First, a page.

1. Michael Lewis's latest, outstanding article on the financial apocalypse focuses on Germany. It's 17 pages but well worth your time. Here's a sample paragraph:
This preternatural love of rules, almost for their own sake, punctuates German finance as it does German life. As it happens, a story had just broken that a division of a German insurance company called Munich Re, back in June 2007, or just before the crash, had sponsored a party for its best producers that offered not just chicken dinners and nearest-to-the-pin golf competitions but a blowout with prostitutes in a public bath. In finance, high or low, this sort of thing is of course not unusual. What was striking was how organized the German event was. The company tied white and yellow and red armbands to the prostitutes to indicate which ones were available to which men. After each sexual encounter the prostitute received a stamp on her arm, to indicate how often she had been used. The Germans didn’t want just hookers: they wanted hookers with rules.OK, here's one more:
This is what makes the German case so peculiar. If they had been merely the only big, developed nation with decent financial morals, they would present one sort of picture, of simple rectitude. But they had done something far more peculiar: during the boom German bankers had gone out of their way to get dirty. They lent money to American subprime borrowers, to Irish real-estate barons, to Icelandic banking tycoons to do things that no German would ever do. The German losses are still being toted up, but at last count they stand at $21 billion in the Icelandic banks, $100 billion in Irish banks, $60 billion in various U.S. subprime-backed bonds, and some yet-to-be-determined amount in Greek bonds. The only financial disaster in the last decade German bankers appear to have missed was investing with Bernie Madoff. (Perhaps the only advantage to the German financial system of having no Jews.) In their own country, however, these seemingly crazed bankers behaved with restraint. The German people did not allow them to behave otherwise. It was another case of clean on the outside, dirty on the inside. The German banks that wanted to get a little dirty needed to go abroad to do it.2. Kristin Tercek's having an art sale.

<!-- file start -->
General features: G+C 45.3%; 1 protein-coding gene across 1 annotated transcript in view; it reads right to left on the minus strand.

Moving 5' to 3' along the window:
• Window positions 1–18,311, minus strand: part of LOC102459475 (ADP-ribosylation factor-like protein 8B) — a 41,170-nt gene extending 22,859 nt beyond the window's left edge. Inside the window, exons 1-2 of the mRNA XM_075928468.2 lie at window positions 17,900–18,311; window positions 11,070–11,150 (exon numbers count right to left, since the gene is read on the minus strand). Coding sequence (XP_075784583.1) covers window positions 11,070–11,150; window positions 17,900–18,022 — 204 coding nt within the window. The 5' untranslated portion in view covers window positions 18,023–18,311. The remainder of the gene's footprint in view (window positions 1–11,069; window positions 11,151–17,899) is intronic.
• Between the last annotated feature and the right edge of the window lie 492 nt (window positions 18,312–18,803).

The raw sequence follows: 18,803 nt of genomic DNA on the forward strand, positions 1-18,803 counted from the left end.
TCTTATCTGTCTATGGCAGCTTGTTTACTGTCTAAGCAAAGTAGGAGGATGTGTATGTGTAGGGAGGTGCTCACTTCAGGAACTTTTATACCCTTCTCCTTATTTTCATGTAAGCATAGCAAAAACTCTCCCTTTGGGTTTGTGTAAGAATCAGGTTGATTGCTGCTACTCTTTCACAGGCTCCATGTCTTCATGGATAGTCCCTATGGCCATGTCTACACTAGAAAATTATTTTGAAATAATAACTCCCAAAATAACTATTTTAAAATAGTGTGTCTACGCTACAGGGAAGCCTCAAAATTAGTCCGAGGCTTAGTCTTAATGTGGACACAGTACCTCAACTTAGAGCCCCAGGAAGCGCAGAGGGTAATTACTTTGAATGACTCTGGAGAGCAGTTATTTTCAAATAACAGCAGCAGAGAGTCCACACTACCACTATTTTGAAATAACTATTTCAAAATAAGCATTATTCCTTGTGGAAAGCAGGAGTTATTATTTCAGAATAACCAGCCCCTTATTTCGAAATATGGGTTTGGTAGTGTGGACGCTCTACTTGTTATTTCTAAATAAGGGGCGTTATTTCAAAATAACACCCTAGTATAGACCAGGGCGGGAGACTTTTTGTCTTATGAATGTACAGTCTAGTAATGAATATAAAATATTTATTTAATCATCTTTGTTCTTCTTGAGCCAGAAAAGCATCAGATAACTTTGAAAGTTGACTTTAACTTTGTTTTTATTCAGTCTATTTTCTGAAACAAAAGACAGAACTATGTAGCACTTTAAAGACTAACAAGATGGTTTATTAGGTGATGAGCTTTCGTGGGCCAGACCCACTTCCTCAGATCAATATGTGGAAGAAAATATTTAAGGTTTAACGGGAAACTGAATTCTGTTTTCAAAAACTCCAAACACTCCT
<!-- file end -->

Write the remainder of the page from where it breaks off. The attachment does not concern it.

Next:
3. NPR's top 100 science fiction and fantasy novels.
4. Grantland continues to better than I had hoped. Two great articles today: Whether the Blue Jays are cheating; Whether John Cena has it within him to become a WWE villain, and how that change would impact WWE's earnings. (I'd love to see a chart showing how much traffic ESPN has lost to Grantland. I never even visit ESPN.com anymore.)